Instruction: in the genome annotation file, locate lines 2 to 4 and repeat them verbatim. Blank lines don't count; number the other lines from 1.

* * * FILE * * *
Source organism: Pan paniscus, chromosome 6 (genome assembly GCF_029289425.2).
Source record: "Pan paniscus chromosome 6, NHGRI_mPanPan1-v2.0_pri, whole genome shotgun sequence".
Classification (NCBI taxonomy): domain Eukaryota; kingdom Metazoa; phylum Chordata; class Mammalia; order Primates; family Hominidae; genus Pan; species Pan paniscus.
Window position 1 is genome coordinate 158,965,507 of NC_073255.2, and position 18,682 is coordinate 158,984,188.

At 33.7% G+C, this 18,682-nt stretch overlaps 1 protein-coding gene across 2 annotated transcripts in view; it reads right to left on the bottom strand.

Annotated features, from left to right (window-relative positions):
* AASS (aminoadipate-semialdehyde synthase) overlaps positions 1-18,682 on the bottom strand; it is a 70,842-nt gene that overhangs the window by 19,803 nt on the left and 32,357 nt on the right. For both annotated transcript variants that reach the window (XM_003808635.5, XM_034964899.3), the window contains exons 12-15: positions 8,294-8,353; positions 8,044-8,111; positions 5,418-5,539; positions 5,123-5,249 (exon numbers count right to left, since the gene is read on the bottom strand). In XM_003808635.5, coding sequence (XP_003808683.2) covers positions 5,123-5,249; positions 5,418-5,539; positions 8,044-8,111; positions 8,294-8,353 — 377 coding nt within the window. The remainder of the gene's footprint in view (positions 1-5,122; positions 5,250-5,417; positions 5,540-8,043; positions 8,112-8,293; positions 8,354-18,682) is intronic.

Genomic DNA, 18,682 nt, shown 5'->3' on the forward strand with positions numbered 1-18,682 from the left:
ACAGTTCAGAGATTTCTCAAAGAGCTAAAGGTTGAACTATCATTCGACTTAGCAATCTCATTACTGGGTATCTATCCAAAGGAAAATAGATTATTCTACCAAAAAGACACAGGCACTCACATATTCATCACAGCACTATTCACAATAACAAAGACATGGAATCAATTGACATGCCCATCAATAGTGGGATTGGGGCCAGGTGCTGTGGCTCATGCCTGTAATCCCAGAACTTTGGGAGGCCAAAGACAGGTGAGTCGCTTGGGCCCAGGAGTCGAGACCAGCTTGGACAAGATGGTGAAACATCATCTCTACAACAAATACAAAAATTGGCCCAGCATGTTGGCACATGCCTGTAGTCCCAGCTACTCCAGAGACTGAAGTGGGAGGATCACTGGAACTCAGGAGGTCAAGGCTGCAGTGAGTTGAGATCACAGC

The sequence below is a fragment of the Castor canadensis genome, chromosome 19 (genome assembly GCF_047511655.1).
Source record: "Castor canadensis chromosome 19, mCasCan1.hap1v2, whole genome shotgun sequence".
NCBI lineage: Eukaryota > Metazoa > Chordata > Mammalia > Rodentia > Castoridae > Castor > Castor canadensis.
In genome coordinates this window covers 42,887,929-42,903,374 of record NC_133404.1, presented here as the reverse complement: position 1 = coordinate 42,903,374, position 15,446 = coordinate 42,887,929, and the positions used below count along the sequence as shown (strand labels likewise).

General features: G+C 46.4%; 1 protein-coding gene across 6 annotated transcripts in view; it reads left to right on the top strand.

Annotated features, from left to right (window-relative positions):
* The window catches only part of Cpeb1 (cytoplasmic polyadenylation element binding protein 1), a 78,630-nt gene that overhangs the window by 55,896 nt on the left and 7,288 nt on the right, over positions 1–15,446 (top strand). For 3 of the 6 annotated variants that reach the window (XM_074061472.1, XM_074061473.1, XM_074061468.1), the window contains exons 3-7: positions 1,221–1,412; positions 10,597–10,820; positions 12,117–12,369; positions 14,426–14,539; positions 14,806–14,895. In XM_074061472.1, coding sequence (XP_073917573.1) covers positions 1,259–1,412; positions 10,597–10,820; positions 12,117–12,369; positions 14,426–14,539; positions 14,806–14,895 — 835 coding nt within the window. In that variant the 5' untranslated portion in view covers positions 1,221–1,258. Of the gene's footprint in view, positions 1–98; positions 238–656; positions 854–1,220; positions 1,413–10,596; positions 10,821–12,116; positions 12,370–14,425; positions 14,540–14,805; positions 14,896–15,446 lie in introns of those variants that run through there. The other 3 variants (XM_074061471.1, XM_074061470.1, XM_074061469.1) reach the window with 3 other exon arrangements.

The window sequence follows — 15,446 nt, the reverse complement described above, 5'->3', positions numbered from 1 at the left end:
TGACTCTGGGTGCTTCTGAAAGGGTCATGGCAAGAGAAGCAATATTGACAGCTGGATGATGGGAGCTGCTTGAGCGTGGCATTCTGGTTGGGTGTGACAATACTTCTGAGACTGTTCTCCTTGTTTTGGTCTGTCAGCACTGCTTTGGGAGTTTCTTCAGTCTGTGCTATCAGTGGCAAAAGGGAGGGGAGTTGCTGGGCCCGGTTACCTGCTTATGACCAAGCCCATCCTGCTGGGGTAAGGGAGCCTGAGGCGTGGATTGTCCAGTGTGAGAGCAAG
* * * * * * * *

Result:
Source record: "Pan paniscus chromosome 6, NHGRI_mPanPan1-v2.0_pri, whole genome shotgun sequence".
Classification (NCBI taxonomy): domain Eukaryota; kingdom Metazoa; phylum Chordata; class Mammalia; order Primates; family Hominidae; genus Pan; species Pan paniscus.
Window position 1 is genome coordinate 158,965,507 of NC_073255.2, and position 18,682 is coordinate 158,984,188.